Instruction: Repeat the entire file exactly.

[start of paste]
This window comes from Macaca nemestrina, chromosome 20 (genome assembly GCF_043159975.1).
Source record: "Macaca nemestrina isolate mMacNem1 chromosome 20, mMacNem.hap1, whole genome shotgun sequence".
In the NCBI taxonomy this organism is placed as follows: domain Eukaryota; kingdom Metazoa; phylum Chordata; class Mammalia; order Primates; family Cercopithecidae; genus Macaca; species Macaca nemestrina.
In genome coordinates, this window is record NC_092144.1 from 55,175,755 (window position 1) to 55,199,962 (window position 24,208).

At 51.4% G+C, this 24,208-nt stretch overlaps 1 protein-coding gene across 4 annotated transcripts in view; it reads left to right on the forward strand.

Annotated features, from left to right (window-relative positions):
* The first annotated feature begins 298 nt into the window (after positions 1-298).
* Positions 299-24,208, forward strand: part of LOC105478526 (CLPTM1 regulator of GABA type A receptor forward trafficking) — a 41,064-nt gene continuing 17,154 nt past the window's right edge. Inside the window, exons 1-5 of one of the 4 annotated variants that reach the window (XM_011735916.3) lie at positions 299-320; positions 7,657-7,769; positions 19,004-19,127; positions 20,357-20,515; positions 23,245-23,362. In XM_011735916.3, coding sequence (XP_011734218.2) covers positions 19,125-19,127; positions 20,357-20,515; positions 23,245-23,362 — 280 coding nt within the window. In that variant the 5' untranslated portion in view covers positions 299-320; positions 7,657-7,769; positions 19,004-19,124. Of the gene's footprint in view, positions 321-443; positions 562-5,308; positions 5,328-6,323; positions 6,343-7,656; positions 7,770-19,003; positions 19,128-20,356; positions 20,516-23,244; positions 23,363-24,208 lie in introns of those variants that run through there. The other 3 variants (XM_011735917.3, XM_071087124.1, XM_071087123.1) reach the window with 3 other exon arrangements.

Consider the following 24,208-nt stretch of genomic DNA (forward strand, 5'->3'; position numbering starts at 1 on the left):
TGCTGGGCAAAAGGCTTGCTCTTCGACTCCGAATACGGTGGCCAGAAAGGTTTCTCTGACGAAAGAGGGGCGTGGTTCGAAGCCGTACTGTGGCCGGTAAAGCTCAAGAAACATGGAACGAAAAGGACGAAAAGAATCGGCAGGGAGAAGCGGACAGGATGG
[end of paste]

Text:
This window comes from Macaca nemestrina, chromosome 20 (genome assembly GCF_043159975.1).
Source record: "Macaca nemestrina isolate mMacNem1 chromosome 20, mMacNem.hap1, whole genome shotgun sequence".
In the NCBI taxonomy this organism is placed as follows: domain Eukaryota; kingdom Metazoa; phylum Chordata; class Mammalia; order Primates; family Cercopithecidae; genus Macaca; species Macaca nemestrina.
In genome coordinates, this window is record NC_092144.1 from 55,175,755 (window position 1) to 55,199,962 (window position 24,208).

At 51.4% G+C, this 24,208-nt stretch overlaps 1 protein-coding gene across 4 annotated transcripts in view; it reads left to right on the forward strand.

Annotated features, from left to right (window-relative positions):
* The first annotated feature begins 298 nt into the window (after positions 1-298).
* Positions 299-24,208, forward strand: part of LOC105478526 (CLPTM1 regulator of GABA type A receptor forward trafficking) — a 41,064-nt gene continuing 17,154 nt past the window's right edge. Inside the window, exons 1-5 of one of the 4 annotated variants that reach the window (XM_011735916.3) lie at positions 299-320; positions 7,657-7,769; positions 19,004-19,127; positions 20,357-20,515; positions 23,245-23,362. In XM_011735916.3, coding sequence (XP_011734218.2) covers positions 19,125-19,127; positions 20,357-20,515; positions 23,245-23,362 — 280 coding nt within the window. In that variant the 5' untranslated portion in view covers positions 299-320; positions 7,657-7,769; positions 19,004-19,124. Of the gene's footprint in view, positions 321-443; positions 562-5,308; positions 5,328-6,323; positions 6,343-7,656; positions 7,770-19,003; positions 19,128-20,356; positions 20,516-23,244; positions 23,363-24,208 lie in introns of those variants that run through there. The other 3 variants (XM_011735917.3, XM_071087124.1, XM_071087123.1) reach the window with 3 other exon arrangements.

Consider the following 24,208-nt stretch of genomic DNA (forward strand, 5'->3'; position numbering starts at 1 on the left):
TGCTGGGCAAAAGGCTTGCTCTTCGACTCCGAATACGGTGGCCAGAAAGGTTTCTCTGACGAAAGAGGGGCGTGGTTCGAAGCCGTACTGTGGCCGGTAAAGCTCAAGAAACATGGAACGAAAAGGACGAAAAGAATCGGCAGGGAGAAGCGGACAGGATGG